A further round of “Brexit-proofing” measures, which have had mixed results to date, were announced in the budget, including a 300 million euro loan scheme for small and medium sized businesses and the agriculture and food sectors to invest in future growth.

Balanced budget 

Donohoe said the best preparation for Brexit was responsible budgeting and he intended to balance the state’s books for the first time in more than a decade next year, an improvement on the tiny deficit originally planned but still not the surplus the central bank says should already be running.

The state’s independent fiscal watchdog, set up in response to the years of reckless spending that left the exchequer massively exposed when the 2008 financial crisis hit, voiced concerns over the “not very good budgetary practice” of recent years.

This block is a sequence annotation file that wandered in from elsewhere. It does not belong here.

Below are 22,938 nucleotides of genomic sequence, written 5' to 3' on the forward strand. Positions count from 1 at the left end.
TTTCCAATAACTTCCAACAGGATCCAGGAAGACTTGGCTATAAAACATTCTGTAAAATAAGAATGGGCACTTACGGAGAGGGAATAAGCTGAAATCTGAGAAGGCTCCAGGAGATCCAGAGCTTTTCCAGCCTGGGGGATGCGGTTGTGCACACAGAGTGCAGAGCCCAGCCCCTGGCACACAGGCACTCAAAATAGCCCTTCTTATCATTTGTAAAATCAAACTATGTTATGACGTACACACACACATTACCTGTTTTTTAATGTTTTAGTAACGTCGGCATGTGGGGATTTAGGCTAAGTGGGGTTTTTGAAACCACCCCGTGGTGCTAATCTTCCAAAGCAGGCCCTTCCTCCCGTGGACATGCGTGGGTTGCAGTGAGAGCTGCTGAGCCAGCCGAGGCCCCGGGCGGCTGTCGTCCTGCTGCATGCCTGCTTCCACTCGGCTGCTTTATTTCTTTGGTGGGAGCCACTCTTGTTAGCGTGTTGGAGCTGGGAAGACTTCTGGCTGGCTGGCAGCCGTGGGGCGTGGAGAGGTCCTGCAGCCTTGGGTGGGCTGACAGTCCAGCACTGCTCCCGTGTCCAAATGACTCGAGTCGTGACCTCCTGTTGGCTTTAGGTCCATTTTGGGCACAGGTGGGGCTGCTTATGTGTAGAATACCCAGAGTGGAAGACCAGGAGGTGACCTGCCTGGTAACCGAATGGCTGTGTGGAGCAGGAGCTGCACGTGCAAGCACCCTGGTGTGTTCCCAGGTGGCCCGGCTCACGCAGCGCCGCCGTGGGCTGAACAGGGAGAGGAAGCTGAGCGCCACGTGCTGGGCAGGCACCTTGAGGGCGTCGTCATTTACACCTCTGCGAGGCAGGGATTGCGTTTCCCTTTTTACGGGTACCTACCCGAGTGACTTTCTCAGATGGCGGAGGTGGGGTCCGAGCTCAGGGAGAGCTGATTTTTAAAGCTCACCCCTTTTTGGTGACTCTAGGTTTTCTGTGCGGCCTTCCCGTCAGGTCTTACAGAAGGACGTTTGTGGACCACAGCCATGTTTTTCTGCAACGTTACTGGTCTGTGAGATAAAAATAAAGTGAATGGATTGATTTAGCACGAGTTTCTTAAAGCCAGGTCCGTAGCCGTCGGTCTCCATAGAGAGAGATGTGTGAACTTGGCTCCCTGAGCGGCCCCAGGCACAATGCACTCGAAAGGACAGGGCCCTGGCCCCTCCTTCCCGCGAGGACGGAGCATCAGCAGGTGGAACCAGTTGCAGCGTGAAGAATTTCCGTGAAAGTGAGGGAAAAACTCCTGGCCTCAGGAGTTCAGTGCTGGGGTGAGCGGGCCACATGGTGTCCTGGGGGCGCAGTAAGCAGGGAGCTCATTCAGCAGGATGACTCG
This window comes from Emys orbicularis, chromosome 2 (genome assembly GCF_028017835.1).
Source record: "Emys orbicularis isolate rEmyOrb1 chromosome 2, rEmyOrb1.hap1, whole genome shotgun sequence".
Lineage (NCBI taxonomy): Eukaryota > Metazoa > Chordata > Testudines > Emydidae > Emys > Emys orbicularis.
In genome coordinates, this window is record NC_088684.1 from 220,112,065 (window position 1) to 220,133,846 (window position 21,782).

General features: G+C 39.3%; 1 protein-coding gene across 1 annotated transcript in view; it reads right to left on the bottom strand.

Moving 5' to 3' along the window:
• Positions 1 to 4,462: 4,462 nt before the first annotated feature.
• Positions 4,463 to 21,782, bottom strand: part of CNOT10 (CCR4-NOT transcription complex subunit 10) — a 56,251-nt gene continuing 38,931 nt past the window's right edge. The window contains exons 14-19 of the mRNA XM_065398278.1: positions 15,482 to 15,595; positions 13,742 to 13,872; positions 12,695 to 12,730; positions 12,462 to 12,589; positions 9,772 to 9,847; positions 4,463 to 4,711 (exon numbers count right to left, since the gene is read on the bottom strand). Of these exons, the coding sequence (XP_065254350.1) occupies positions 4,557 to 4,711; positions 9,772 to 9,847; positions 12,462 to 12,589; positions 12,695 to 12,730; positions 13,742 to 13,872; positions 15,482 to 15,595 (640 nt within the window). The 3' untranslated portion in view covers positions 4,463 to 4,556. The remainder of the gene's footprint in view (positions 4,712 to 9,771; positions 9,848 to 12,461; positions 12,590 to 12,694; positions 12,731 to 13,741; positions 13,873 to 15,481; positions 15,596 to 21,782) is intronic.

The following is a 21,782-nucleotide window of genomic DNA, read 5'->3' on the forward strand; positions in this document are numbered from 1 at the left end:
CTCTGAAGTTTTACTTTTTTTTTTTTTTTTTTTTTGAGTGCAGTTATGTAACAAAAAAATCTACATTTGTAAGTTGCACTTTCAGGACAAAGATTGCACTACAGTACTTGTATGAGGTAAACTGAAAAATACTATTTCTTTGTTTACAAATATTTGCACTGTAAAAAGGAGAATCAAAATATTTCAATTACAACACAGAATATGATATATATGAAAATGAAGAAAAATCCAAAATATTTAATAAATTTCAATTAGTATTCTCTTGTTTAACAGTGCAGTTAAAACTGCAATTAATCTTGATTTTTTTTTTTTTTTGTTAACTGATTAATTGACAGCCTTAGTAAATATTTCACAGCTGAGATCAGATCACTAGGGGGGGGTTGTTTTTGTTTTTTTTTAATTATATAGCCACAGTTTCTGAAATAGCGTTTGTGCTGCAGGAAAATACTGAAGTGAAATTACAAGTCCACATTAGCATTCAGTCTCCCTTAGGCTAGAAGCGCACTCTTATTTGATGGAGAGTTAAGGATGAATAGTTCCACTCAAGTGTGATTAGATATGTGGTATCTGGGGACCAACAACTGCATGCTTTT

It is particularly worried by successive years of spending coming in over budget, which it fears will happen again next year.

Hotel and restaurant owners were unhappy at their return to the standard 13.5 percent VAT from the 9 percent rate introduced in 2011 to boost the then struggling sector. In a report in July, Ireland’s finance department said the lower rate had become a “significant deadweight.”

“#Budget19 will be known as an election budget paid for by the tourism industry,” Adrian Cummins, head of the Restaurants Association of Ireland, tweeted.

Ireland’s betting tax was also doubled to 2 percent, hitting the country’s largest operator, Paddy Power Betfair, which said it would have cost it 20 million pounds  ($26 million) this year. Its shares closed down 5 percent.

Donohoe outlined his planned “exit tax” for firms that move assets or migrate their tax residence from Ireland, setting it in line with the corporate tax rate of 12.5 percent but surprising business by introducing it immediately and not by 2020 when Ireland was obliged to come in line with EU rules.